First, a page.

WASHINGTON -- What's wrong with this picture?The special prosecutor investigating former Housing Secretary Henry Cisneros has been at work for 29 months and has spent $3.8 million, according to the General Accounting Office.The task of independent counsel David M. Barrett was to determine whether Mr. Cisneros lied to the FBI about the amount of money he had paid or was paying to a former mistress to support her child.The relationship between Mr. Cisneros and the woman in question was never a secret.
NEWS
By San Francisco Chronicle | May 3, 1994
WASHINGTON -- In a major rethinking of public housing that is sure to reignite passions over integration, U.S. housing secretary Henry Cisneros yesterday released a plan to demolish urban high-rise projects and disperse their tenants to middle-class neighborhoods.Outlined in a scathing report called "The Transformation of HUD" that Mr. Cisneros sent to Congress, the public-housing plan is a key element of a broad streamlining effort. Congress would have to approve significant changes from current policy, but early reaction was positive.
NEWS
By NEAL R. PEIRCE | December 21, 1994
Washington.--Secretary Henry Cisneros hopes he's created a vision, a blueprint of a Department of Housing and Urban Development that's worth having.Mr. Cisneros didn't have much choice. Even friends of cities and low-income housing have questioned the effectiveness of the bureaucracy and red-tape-ridden department. The Republican sweep of Congress immediately raised prospects of placing HUD on the butcher block. Then President Clinton, also having read the election results, said: Justify HUD's existence or I'll recommend elimination.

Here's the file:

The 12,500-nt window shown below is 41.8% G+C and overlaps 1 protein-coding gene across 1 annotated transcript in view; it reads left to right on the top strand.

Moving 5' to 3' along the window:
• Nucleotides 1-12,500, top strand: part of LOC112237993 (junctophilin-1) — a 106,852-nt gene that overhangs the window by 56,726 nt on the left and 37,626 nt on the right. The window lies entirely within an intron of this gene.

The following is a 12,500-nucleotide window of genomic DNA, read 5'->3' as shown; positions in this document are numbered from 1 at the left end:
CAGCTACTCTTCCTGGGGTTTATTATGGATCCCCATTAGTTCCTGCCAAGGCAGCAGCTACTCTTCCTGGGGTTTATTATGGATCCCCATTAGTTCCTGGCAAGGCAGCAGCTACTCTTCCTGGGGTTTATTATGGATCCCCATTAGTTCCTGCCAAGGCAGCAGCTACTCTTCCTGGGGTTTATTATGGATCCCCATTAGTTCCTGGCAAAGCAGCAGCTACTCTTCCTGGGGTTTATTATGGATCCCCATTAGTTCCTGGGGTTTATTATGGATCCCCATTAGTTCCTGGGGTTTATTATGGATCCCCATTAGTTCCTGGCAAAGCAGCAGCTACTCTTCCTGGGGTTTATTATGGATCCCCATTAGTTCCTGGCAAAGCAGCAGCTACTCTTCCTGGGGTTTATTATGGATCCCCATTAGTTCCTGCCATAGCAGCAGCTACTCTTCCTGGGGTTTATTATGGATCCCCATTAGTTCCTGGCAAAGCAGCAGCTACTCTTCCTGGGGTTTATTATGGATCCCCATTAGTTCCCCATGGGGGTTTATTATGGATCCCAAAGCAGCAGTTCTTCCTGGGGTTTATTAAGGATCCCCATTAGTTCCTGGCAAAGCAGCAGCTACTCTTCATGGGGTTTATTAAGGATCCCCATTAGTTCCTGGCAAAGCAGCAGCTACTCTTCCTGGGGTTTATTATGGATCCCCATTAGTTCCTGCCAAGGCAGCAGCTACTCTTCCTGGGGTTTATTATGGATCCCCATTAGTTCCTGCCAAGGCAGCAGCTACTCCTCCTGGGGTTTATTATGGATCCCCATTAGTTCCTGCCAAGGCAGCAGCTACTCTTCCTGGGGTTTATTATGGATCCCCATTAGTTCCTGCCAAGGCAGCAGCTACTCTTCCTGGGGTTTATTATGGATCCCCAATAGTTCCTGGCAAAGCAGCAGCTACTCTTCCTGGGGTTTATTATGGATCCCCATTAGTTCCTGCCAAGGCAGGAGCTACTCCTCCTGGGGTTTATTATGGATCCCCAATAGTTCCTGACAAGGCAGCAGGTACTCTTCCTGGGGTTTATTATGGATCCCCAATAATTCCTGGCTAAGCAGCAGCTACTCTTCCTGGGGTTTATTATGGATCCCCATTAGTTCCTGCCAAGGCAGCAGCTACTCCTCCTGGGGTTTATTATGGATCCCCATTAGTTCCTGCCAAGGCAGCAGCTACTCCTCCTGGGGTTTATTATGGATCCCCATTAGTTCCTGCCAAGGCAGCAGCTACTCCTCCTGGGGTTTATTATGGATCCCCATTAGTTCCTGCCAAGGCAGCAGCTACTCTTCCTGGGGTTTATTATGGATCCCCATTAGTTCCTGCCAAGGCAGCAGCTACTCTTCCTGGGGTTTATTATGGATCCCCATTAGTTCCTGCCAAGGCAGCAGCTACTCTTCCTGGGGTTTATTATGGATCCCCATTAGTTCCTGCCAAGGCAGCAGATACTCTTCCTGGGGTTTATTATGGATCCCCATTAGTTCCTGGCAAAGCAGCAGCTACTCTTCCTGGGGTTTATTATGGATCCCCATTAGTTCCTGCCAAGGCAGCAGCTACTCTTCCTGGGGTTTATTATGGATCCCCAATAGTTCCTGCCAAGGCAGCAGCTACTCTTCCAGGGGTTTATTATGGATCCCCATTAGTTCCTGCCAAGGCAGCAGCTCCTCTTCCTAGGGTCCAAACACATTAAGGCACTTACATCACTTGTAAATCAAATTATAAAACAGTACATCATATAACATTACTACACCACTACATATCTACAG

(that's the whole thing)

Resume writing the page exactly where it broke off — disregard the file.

NEWS
January 12, 1997
AS HENRY CISNEROS prepares to leave the Department of Housing and Urban Development, he is hearing lots of praise. One enthusiastic academic even describes him as the best housing secretary the nation has ever had.Baltimore was helped by Mr. Cisneros' performance. He changed the often silly and impractical rules by which HUD had operated. He innovated, simplified, realigned and cut back. Things that had seemed impossible to do -- like demolishing Baltimore's troubled Lafayette Courts and Lexington Terrace high-rise projects along with a total 23,000 problematic units nationwide -- suddenly happened.
NEWS
By Susan Baer and Susan Baer,SUN NATIONAL STAFF Sun staff writers John B. O'Donnell and JoAnna Daemmrich contributed to this article | November 22, 1996
WASHINGTON -- Housing Secretary Henry G. Cisneros -- one of President Clinton's closest advisers, whose tenure was clouded by a messy personal life -- announced his departure from the administration yesterday.Cisneros became the seventh member of the 14-person Clinton Cabinet to announce plans not to return for the president's second term.In a one-page letter to Clinton, Cisneros, a 49-year-old former mayor of San Antonio, gave no reason for his departure, which had been expected. He said only that he had "concluded that I cannot ask to be considered for service in the next four years."